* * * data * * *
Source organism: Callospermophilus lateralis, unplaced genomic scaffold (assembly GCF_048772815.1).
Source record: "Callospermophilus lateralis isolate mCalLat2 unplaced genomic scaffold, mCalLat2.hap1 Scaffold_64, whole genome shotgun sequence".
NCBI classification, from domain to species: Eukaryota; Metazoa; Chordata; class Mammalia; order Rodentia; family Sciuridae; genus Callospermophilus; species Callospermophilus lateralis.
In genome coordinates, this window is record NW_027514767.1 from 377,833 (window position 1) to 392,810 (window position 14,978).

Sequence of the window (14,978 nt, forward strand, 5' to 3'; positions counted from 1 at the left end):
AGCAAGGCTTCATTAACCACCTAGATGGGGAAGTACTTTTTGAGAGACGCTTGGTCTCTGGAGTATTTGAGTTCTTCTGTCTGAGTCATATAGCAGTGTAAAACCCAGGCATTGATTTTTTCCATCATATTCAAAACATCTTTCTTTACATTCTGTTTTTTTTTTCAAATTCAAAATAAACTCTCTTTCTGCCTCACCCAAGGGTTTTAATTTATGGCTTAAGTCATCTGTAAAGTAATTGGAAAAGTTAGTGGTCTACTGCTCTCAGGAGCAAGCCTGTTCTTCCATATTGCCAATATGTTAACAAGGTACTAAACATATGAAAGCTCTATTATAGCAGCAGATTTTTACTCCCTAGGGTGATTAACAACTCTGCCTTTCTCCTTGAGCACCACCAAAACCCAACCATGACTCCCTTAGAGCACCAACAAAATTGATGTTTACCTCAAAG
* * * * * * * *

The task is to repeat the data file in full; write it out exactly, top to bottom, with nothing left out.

Source organism: Callospermophilus lateralis, unplaced genomic scaffold (assembly GCF_048772815.1).
Source record: "Callospermophilus lateralis isolate mCalLat2 unplaced genomic scaffold, mCalLat2.hap1 Scaffold_64, whole genome shotgun sequence".
NCBI classification, from domain to species: Eukaryota; Metazoa; Chordata; class Mammalia; order Rodentia; family Sciuridae; genus Callospermophilus; species Callospermophilus lateralis.
In genome coordinates, this window is record NW_027514767.1 from 377,833 (window position 1) to 392,810 (window position 14,978).

Sequence of the window (14,978 nt, forward strand, 5' to 3'; positions counted from 1 at the left end):
AGCAAGGCTTCATTAACCACCTAGATGGGGAAGTACTTTTTGAGAGACGCTTGGTCTCTGGAGTATTTGAGTTCTTCTGTCTGAGTCATATAGCAGTGTAAAACCCAGGCATTGATTTTTTCCATCATATTCAAAACATCTTTCTTTACATTCTGTTTTTTTTTTCAAATTCAAAATAAACTCTCTTTCTGCCTCACCCAAGGGTTTTAATTTATGGCTTAAGTCATCTGTAAAGTAATTGGAAAAGTTAGTGGTCTACTGCTCTCAGGAGCAAGCCTGTTCTTCCATATTGCCAATATGTTAACAAGGTACTAAACATATGAAAGCTCTATTATAGCAGCAGATTTTTACTCCCTAGGGTGATTAACAACTCTGCCTTTCTCCTTGAGCACCACCAAAACCCAACCATGACTCCCTTAGAGCACCAACAAAATTGATGTTTACCTCAAAG